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Haresh Hemandas Melwani Vs. Union of India and Others - Court Judgment

LegalCrystal Citation
SubjectCustoms
CourtMumbai High Court
Decided On
Case NumberWrit Petition No. 2309 of 1979
Judge
Reported in1986(23)ELT400(Bom)
Acts Constitution of India - Article 226
AppellantHaresh Hemandas Melwani
RespondentUnion of India and Others
Excerpt:
- .....is given in section iv of the import trade control policy rules. it inter alia provides that the quota licence is given to an established importer as a percentage of the value of his past imports, as appearing in the quota certificate in accordance with the import policy in force. item 93.01/07 is about 'arms and ammunitions; parts thereof', and sets out that for arms and ammunition 5% would be the quota percentage. in other words, an established importer of arms and ammunition is entitled to a quota licence of the value computed at 5% of the sum mentioned in the quota certificate held by such established importer. the petitioner firm holds the quota licence certificate bearing no. 114921, dated january 17, 1957 for the sum of rs. 3,64,393 in respect of cartridge cases filled and.....
Judgment:

1. By this petition filed under Article 226 of the Constitution of India, the petitioner is challenging the legality of the order dated October 19, 1978 passed by the Joint Chief Controller of Imports and Exports in exercise of the appellate jurisdiction, and the order passed by the Chief Controller of Imports and Exports in revisional jurisdiction and communicated to the petitioner by letter dated March 30, 1979.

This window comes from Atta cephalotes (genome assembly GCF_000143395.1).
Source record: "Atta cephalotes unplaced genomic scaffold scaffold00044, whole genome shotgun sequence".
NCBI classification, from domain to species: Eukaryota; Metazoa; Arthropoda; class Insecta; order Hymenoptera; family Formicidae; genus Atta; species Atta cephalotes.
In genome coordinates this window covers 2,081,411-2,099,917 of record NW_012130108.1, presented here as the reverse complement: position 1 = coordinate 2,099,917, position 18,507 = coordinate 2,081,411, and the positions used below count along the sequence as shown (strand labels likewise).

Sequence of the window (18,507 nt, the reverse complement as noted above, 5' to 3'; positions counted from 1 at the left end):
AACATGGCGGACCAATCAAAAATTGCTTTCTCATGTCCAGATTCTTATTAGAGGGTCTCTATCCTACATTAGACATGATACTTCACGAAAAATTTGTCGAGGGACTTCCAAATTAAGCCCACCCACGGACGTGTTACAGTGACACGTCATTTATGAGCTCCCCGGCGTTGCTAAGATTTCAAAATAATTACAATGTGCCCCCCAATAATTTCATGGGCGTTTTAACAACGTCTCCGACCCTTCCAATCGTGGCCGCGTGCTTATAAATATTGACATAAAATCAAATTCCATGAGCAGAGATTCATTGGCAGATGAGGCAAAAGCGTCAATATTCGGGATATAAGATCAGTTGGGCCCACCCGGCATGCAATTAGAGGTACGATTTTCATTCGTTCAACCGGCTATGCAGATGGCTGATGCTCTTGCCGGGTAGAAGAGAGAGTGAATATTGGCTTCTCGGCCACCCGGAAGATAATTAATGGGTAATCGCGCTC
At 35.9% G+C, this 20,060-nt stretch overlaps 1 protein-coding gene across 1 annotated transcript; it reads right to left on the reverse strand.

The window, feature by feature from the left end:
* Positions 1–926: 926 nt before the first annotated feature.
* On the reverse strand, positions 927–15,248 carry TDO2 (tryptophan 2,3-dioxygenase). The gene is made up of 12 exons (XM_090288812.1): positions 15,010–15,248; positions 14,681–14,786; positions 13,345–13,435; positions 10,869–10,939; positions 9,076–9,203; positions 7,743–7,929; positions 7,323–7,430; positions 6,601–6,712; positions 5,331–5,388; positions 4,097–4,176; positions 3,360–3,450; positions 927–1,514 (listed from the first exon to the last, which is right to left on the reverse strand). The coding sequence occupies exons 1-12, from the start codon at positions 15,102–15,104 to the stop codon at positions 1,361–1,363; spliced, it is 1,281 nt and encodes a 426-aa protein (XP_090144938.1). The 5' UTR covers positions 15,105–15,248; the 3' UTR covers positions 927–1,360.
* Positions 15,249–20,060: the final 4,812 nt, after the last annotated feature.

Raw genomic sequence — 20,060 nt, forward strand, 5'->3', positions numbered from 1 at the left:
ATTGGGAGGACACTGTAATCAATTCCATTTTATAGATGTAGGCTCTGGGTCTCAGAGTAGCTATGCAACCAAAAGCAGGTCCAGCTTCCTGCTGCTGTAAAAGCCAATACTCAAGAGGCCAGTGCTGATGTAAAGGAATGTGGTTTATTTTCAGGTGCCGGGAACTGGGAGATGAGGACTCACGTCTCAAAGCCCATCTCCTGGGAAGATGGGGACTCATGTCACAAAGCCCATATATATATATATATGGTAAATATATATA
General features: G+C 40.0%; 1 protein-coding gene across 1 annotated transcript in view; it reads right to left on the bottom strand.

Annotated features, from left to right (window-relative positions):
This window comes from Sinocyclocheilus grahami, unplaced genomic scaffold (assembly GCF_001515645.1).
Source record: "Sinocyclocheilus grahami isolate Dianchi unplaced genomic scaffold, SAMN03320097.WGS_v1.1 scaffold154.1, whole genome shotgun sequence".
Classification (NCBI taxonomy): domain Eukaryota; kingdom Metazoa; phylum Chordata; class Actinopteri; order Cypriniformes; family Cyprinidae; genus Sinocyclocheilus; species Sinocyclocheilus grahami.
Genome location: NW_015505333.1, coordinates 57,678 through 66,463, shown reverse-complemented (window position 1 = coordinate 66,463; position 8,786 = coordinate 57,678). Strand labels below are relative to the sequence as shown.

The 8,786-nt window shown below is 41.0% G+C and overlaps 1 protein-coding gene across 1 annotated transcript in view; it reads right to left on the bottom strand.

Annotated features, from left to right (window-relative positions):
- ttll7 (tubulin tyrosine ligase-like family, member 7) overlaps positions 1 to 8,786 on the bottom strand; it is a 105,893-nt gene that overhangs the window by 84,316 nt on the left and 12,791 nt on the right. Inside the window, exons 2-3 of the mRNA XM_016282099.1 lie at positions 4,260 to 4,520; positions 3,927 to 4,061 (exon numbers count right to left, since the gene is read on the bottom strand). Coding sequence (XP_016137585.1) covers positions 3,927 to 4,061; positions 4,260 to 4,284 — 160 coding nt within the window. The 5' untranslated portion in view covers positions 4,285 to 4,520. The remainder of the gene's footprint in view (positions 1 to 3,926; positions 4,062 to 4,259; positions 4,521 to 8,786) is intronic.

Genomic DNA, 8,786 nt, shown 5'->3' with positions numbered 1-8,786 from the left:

2. The petitioner is carrying on business in the firm name and style of M/s. Hassanand Hemandas & Co., and the firm is an 'established importer' and carries on business as wholesalers and retailers in arms and ammunition. The Import Trade Control Policy for the period April 1977 to March 1978 was announced by the Union of India and it provides for policy for, 'established importers.' The detailed import policy for established importers is given in Section IV of the Import Trade Control Policy Rules. It inter alia provides that the quota licence is given to an established importer as a percentage of the value of his past imports, as appearing in the quota certificate in accordance with the import policy in force. Item 93.01/07 is about 'arms and ammunitions; parts thereof', and sets out that for arms and ammunition 5% would be the quota percentage. In other words, an established importer of arms and ammunition is entitled to a quota licence of the value computed at 5% of the sum mentioned in the quota certificate held by such established importer. The petitioner firm holds the quota licence certificate bearing No. 114921, dated January 17, 1957 for the sum of Rs. 3,64,393 in respect of cartridge cases filled and empty. The firm also holds a quota certificate licence bearing No. 888149, dated December 21, 1964 for the sum of Rs. 1,93,454 in respect of arms and ammunition. On the basis of the quota certificate, the firm was entitled to a quota licence of the value of Rs. 18,129 and Rs. 9,672 respectively.